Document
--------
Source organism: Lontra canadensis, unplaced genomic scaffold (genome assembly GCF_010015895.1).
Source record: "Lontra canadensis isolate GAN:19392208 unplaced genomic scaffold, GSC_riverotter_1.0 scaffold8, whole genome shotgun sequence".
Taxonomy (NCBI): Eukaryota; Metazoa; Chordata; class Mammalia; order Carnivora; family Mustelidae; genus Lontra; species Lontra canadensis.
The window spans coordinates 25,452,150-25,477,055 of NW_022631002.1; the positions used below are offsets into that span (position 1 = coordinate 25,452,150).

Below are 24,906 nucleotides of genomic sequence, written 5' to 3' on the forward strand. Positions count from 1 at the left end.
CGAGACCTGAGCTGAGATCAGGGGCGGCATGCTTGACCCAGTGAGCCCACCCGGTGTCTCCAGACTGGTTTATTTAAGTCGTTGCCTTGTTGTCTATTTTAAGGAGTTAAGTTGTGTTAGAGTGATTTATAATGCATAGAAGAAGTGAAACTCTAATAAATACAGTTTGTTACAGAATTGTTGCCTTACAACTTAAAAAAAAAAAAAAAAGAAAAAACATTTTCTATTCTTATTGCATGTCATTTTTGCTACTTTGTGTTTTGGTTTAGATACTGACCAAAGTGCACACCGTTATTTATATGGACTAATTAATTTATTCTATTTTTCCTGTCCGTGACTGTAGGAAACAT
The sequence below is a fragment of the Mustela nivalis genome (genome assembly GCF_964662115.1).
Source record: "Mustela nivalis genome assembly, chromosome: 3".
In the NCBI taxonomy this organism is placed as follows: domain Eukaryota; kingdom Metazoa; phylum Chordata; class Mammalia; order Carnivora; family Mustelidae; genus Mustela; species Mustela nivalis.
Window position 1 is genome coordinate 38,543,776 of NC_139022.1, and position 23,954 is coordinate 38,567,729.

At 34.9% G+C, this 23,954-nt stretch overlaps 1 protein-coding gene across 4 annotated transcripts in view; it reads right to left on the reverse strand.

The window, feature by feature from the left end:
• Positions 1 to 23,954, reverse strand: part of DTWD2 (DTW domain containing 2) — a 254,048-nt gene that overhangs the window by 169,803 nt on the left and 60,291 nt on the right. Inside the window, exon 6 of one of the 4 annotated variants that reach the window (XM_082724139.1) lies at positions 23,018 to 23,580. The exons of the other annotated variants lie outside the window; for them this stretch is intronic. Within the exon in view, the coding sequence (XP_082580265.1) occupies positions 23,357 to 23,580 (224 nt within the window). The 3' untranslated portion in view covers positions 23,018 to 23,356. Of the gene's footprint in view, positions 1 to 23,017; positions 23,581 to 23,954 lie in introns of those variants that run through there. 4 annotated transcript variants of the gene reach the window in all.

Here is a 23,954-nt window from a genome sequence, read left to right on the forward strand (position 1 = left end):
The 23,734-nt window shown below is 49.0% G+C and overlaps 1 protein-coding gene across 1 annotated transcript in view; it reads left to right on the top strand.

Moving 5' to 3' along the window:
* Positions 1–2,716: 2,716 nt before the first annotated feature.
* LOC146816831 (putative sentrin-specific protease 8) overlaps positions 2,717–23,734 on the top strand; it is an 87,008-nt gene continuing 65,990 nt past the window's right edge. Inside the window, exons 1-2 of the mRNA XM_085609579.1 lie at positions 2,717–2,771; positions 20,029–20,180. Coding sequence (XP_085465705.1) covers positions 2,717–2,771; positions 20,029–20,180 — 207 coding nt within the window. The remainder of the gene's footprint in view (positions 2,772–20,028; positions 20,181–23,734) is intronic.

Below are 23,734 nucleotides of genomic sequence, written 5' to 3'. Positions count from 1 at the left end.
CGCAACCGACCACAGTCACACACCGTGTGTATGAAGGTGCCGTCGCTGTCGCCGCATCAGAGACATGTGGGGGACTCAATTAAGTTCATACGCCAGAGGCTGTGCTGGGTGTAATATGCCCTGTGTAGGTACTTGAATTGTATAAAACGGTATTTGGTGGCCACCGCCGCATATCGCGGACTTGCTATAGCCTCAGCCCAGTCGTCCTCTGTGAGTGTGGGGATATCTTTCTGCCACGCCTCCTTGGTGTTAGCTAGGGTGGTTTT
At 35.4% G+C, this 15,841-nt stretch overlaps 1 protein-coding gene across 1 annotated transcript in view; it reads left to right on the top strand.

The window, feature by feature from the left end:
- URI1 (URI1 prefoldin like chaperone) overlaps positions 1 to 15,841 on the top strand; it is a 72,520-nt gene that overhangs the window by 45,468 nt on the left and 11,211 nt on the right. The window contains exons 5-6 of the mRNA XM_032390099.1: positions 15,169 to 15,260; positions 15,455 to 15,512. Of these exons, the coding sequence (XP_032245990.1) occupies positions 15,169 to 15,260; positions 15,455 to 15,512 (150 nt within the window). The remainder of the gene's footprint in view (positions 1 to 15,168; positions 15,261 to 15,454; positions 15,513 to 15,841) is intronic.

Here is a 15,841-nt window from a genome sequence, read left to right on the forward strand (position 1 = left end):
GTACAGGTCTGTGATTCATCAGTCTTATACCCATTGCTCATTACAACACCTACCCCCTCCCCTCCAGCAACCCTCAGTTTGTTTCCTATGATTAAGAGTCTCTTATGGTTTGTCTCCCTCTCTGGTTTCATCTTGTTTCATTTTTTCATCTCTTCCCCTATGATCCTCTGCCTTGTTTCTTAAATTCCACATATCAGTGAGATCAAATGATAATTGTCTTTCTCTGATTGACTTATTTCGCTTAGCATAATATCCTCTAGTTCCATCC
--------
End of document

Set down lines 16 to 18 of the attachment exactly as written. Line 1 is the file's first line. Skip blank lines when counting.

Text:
Moving 5' to 3' along the window:
* Positions 1–2,716: 2,716 nt before the first annotated feature.
* LOC146816831 (putative sentrin-specific protease 8) overlaps positions 2,717–23,734 on the top strand; it is an 87,008-nt gene continuing 65,990 nt past the window's right edge. Inside the window, exons 1-2 of the mRNA XM_085609579.1 lie at positions 2,717–2,771; positions 20,029–20,180. Coding sequence (XP_085465705.1) covers positions 2,717–2,771; positions 20,029–20,180 — 207 coding nt within the window. The remainder of the gene's footprint in view (positions 2,772–20,028; positions 20,181–23,734) is intronic.